Shavonne Morrison, MS, RD, LD, shares the best high-collagen foods to add to your diet. And later: additional foods for collagen production.
Collagen supplements have long been growing in popularity. You may have seen them popping up at your local grocery store or favorite beauty retailer—but did you know that you can also eat foods that are high in collagen?
Before we get to specific foods high in collagen content, let’s first discuss what collagen is and what it’s good for.
What is collagen?
Collagen is a protein abundant in the body. One of its main functions is to aid the largest organ in your body: your skin.
However, it’s also found in joints and ligaments, where it contributes to their elasticity as well. This elasticity is important for you to be able to move comfortably and have flexibility.
As we age, collagen production naturally decreases, which can lead to:
- dull skin
- less flexibility
What is collagen good for?
While getting enough collagen is just one way to prevent the effects of aging, it’s an important one to keep in mind.
In fact, a 2015 study states that getting enough collagen in your diet can delay skin aging and promote joint health. This applies long-term as well, so it seems prevention is key when it comes to maintaining these facets of health and beauty.
Other studies cite similar data: One states that getting enough collagen enhances facial skin moisture and elasticity. It also notes improvements in wrinkles and skin texture.
Another study specifically examining collagen supplements presents similar results. After just 12 weeks, participants had improvements in skin elasticity, hydration, and wrinkles.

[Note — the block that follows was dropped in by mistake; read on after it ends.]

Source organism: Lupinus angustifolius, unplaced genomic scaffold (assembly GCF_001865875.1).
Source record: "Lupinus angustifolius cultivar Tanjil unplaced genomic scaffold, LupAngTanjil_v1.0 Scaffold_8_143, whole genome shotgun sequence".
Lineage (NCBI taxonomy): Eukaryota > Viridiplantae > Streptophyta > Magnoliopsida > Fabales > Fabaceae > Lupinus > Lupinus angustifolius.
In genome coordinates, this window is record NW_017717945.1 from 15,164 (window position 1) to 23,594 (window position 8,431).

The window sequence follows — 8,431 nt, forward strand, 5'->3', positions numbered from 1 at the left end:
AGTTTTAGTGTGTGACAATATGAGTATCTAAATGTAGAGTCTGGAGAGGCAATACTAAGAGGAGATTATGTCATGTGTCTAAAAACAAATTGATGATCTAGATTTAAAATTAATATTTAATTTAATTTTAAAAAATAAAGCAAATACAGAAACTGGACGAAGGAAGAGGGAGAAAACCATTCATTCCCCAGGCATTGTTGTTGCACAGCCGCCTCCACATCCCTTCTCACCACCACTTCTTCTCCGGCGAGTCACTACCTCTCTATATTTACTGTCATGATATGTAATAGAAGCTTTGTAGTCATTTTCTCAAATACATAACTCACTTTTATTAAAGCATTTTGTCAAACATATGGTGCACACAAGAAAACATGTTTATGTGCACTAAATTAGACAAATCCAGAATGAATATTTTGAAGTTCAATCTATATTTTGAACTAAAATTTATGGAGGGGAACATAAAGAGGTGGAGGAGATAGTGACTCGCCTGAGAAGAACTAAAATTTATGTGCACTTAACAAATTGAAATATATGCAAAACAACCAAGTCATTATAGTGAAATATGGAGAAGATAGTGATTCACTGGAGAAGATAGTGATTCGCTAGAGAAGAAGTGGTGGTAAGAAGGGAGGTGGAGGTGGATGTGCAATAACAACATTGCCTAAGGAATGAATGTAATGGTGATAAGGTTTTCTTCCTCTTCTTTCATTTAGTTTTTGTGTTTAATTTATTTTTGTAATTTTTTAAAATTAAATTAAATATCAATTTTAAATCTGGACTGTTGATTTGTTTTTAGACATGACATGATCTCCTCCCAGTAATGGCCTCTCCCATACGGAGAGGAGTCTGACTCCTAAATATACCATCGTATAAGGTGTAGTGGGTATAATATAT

How to Boost Collagen Production Through Diet
In terms of nutrition, there are two primary factors involved in increasing collagen in your body:
- consistently eating foods high in collagen
- consuming foods that promote collagen synthesis
If you want firm, supple skin and healthy joints, read on to see which foods are high in collagen so you can integrate them into your diet.
The Top 5 High-Collagen Foods
Collagen is abundant in animal products since it’s part of an animal’s connective tissues. However, some plants contain collagen, as well.
That said, here are the best foods that are naturally high in collagen content.
1. bone broth
By far, one of the richest sources of collagen protein is bone broth.
Typically, bone broth is made by taking—well, bones—and cooking them in water for several hours. In doing so, nutrients including glycine and collagen are extracted from the bones.
You can use bone broth in place of standard broth in soups and stews to boost the nutrient content. You can also enjoy it solo, sipped as a hot beverage.
Bonus: Bone broth has tremendous benefits for gut health, as well!
You probably know that eggs are high in protein. However, what you may not know is that egg whites are particularly high in the amino acids glycine and proline, both of which are necessary to create collagen in the body.
Consuming eggs regularly can provide your body with the building blocks of collagen. So however you enjoy your eggs, know that they’re contributing to your glow!